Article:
A light against the dark instincts that undercut democracy

When you look around the world, polarization and post-truth politics seems to be lurking in many corners. And fueling these dark instincts, a global phenomenon that undercuts one democracy after another keeps reappearing: the erosion of fair and independent journalism.

We are continuing to push back against these trends by stepping up our efforts to restore trusted, independent journalism where it is needed most. This week we’re kicking off our push for newsroom submissions for our Report for the World program to expand our support in the countries where we’re already present and expand our help for independent news organizations to new frontiers.

Our Report for the World team is seeing these trends of polarization and post-truth peddled by populist authoritarians first hand through the eyes of the newsrooms we support.

In Brazil on January 8, the supporters of the far-right populist leader Jair Bolsonaro stormed Brasilia, the modernist capital of the country, ransacking the seat of government and denying the election results that ushered Bolsonaro out and elected Luiz Inácio Lula da Silva, the left leaning trade unionist known simply as “Lula.” The riot, which mirrored the January 6 attacks on the Capitol in Washington by election deniers in support of what was tantamount to a coup attempt to reinstate Donald Trump as president, presented the ugly face of out-of-control populism.

In India, the rise of Prime Minister Narendra Modi as a populist leader stirring the coals of Hindu fundamentalism among the Hindu majority and stoking the flames of intolerance against the Muslim minority has been captured in a newly released documentary series by the BBC that is resonating from London to Delhi and spurring a reflection on Modi’s populism and its threat to democracy. The deep polarization in India feels all too familiar in America where far-right politicians use religion and culture wars to divide and thwart the ideals of an inclusive democracy.

In Russia, President Vladimir Putin continues to marshal forward his populist vision of restoring the Russian empire with his unprovoked invasion of Ukraine and what has now become a year-long war of attrition with no end in sight. Putin deploys his campaign of misinformation and disinformation to kick-start Russian nationalism and is once again using the old Soviet playbook of repression by locking up those who dare to express dissent.  Important voices like those of the journalists at our host newsroom, Ukrainska Pravda, are on the frontlines pushing back against Putin’s disinformation, and, as I shared this week on PRX The World, this courageous newspaper is a lens through which we can see the struggle for democracy in Ukraine, and understand the essential role of a free press in any society.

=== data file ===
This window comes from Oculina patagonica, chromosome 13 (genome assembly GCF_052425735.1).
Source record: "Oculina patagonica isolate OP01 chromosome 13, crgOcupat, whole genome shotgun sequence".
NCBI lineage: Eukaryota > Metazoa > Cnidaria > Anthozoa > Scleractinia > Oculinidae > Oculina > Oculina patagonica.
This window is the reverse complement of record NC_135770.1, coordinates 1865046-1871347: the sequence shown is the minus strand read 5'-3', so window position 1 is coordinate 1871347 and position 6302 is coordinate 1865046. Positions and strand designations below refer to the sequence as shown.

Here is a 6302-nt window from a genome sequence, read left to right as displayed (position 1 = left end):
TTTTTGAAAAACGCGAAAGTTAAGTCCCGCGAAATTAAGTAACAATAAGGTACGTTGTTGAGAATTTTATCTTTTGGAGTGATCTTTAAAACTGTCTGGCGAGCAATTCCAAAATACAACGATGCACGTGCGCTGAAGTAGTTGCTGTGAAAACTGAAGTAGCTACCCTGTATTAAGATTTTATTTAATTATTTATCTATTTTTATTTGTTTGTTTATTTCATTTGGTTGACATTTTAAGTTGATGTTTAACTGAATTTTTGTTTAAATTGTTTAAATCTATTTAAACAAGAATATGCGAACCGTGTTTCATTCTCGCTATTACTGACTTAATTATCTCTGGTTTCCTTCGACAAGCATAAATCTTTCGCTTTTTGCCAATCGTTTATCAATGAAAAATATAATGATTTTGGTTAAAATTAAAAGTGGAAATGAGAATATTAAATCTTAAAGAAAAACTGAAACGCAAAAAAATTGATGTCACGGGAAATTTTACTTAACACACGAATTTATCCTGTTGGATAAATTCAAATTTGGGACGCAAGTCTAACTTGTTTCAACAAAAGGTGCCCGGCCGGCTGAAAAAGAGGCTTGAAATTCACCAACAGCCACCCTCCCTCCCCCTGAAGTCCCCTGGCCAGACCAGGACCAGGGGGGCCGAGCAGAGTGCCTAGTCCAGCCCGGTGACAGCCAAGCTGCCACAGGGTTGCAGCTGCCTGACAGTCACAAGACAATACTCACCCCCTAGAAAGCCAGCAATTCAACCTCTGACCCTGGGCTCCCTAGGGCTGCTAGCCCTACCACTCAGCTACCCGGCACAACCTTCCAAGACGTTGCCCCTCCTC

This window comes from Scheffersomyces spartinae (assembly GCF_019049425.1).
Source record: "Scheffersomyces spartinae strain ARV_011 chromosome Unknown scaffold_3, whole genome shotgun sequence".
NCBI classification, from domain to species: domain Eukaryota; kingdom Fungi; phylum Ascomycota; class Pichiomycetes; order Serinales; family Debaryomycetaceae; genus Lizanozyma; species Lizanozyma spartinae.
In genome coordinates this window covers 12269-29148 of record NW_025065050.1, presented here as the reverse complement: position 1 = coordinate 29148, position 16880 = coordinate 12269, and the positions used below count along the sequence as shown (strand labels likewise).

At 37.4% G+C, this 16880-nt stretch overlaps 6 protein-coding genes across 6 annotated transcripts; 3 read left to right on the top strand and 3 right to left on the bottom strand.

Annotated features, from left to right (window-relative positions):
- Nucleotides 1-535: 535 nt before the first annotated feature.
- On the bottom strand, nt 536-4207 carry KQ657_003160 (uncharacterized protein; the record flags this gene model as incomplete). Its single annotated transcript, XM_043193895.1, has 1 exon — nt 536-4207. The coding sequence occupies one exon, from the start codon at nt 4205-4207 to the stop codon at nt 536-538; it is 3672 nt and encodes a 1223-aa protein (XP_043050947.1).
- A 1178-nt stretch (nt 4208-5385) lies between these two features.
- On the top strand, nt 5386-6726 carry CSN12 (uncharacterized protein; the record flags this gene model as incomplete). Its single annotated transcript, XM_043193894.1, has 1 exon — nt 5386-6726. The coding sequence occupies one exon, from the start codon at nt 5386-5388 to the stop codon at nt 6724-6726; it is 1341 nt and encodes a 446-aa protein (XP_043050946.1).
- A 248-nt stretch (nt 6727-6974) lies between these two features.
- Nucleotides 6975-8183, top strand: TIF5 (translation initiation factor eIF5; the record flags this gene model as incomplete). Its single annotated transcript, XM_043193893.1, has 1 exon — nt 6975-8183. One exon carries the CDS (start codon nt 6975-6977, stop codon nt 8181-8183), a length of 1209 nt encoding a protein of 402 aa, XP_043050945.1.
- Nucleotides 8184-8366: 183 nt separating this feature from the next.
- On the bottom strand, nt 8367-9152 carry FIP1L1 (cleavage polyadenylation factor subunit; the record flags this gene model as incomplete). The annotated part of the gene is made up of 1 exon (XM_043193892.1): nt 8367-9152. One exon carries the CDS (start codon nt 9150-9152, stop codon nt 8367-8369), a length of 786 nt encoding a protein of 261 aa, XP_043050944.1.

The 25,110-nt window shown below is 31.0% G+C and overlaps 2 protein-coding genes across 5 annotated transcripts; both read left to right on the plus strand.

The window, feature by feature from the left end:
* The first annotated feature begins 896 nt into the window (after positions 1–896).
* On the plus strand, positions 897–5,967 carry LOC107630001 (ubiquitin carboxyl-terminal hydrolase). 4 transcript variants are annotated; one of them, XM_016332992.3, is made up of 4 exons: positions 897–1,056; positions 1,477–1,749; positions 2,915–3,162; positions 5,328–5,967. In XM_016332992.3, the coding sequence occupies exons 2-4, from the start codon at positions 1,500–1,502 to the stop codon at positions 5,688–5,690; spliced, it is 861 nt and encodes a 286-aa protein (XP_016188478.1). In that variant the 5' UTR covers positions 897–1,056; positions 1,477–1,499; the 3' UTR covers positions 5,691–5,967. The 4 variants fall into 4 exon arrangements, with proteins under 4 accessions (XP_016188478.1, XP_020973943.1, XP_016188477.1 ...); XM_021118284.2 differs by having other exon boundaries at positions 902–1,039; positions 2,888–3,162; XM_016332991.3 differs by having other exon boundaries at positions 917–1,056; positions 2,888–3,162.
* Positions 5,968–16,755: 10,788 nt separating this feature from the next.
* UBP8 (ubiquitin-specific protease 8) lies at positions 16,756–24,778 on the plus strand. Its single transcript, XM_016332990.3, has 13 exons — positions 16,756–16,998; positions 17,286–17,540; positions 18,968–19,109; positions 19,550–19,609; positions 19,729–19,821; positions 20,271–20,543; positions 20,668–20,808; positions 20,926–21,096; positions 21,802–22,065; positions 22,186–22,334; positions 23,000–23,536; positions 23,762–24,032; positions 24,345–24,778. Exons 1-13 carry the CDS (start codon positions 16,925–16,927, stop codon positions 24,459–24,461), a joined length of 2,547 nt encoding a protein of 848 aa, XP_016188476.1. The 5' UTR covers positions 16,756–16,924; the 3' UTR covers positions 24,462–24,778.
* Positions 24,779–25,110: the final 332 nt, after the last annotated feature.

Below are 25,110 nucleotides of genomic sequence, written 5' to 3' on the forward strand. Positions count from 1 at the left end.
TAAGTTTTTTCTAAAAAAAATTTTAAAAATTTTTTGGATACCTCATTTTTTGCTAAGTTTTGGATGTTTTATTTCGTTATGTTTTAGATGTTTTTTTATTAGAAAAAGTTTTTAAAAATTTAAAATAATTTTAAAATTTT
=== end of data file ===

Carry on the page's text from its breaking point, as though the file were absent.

In every one of these countries there has been a steady erosion of independent journalism which in turns helped to fuel the populist nationalism backed by Bolsonaro, Modi and Putin.

The picture is undeniably bleak, but there are glimmers of light where newsrooms are serving their local communities by documenting the tyranny of authoritarian leaders and standing for truth. These quiet expressions of dissent often take the form of impactful local journalism that can push back from the inside and try to keep democracy vibrant.

Having more local reporters on the ground, covering undercovered topics and standing for truth can make a difference, as we saw last week in the extensive coverage of our corps members about the factors that led to the Bolsonarista insurrection, the nuanced reporting around education and gender that our corps members do in India, the continuing coverage of migration in Mexico and the investigations on corruption in Hungary and Nigeria, among others.

Preethi Nallu, our global director at Report for the World, shared how we are planning to keep expanding our efforts:

“To match the high journalism standards that our current corps members have set, we launched a new call for applications from independent media anywhere in the world with public service-oriented missions.” Nallu added, “While aiming to strike geographic and thematic diversity, we hope to form our first relationships in the Middle East and North Africa, Southern Africa, and Southeast Asia.”

Supporting news organizations in places where freedom of the press is under attack is vital, as we saw this week with the news of the acquittal of Nobel Peace Prize winner Maria Ressa and Rappler, her news organization, of tax evasion charges. Former Philippines, Rodrigo Duterte arrested Ressa on trumped up charges to punish her and intimidate other journalists that exposed the dangers of his populist regime by revealing the human rights violations behind his “war on drugs.”

“Today, facts win, truth wins, justice wins,”said Ressa after the acquittal. There are many others like Ressa around the world. Journalists who show that it is possible to push against the anti-democratic wave with persistence, conviction and a commitment to their communities.

Help us reach them by supporting us. If you know of a news organization anywhere in the world that can benefit from having a reporter covering a vital beat, encourage them to apply to Report for the World. The deadline is February 20.